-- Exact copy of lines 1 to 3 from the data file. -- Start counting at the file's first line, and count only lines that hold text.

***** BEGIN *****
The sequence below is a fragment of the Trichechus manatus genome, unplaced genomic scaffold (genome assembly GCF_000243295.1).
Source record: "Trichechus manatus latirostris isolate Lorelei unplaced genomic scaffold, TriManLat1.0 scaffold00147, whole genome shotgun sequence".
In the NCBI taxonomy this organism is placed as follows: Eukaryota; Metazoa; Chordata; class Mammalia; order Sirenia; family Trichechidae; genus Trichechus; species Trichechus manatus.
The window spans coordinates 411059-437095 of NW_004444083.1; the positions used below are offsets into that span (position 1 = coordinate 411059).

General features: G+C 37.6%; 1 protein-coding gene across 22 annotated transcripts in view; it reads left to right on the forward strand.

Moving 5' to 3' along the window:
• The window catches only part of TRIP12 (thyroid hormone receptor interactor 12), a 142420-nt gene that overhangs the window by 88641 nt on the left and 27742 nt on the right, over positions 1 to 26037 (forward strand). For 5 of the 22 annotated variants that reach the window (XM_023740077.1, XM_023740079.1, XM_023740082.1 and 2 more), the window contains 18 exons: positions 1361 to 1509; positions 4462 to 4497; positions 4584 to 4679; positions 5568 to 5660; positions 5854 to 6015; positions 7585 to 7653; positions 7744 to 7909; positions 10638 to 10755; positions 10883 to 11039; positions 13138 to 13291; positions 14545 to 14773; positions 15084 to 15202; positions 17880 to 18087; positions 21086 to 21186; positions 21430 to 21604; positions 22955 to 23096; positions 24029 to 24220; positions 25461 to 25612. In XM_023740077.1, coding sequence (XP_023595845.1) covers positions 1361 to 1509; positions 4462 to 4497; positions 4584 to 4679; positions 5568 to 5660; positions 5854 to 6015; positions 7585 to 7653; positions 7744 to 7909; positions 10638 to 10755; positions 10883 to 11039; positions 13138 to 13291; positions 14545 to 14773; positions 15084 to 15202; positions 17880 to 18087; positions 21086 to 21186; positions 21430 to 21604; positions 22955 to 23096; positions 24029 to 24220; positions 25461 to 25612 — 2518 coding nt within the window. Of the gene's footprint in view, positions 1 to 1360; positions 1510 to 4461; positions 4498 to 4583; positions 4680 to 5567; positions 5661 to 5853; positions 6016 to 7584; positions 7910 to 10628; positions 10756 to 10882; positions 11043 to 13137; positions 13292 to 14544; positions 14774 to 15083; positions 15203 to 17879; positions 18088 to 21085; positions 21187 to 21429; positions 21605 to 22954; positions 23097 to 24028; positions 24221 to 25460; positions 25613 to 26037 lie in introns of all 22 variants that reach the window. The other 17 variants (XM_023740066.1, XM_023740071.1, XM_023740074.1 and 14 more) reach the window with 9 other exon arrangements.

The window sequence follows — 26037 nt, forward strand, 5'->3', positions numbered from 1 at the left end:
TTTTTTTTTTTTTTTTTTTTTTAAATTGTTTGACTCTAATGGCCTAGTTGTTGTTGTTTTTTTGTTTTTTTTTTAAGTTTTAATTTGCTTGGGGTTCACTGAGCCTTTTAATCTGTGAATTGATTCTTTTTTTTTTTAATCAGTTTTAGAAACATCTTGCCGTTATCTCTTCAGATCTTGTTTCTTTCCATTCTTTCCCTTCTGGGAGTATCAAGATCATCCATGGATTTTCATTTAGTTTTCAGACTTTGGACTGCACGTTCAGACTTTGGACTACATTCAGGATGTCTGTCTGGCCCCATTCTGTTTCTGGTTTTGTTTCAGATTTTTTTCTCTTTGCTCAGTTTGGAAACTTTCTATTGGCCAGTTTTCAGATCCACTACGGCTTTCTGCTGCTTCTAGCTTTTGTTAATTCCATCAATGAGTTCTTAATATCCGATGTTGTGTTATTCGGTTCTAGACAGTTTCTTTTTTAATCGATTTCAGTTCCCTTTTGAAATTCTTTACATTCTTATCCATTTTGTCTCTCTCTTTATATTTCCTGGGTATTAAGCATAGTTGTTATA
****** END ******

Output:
The sequence below is a fragment of the Trichechus manatus genome, unplaced genomic scaffold (genome assembly GCF_000243295.1).
Source record: "Trichechus manatus latirostris isolate Lorelei unplaced genomic scaffold, TriManLat1.0 scaffold00147, whole genome shotgun sequence".
In the NCBI taxonomy this organism is placed as follows: Eukaryota; Metazoa; Chordata; class Mammalia; order Sirenia; family Trichechidae; genus Trichechus; species Trichechus manatus.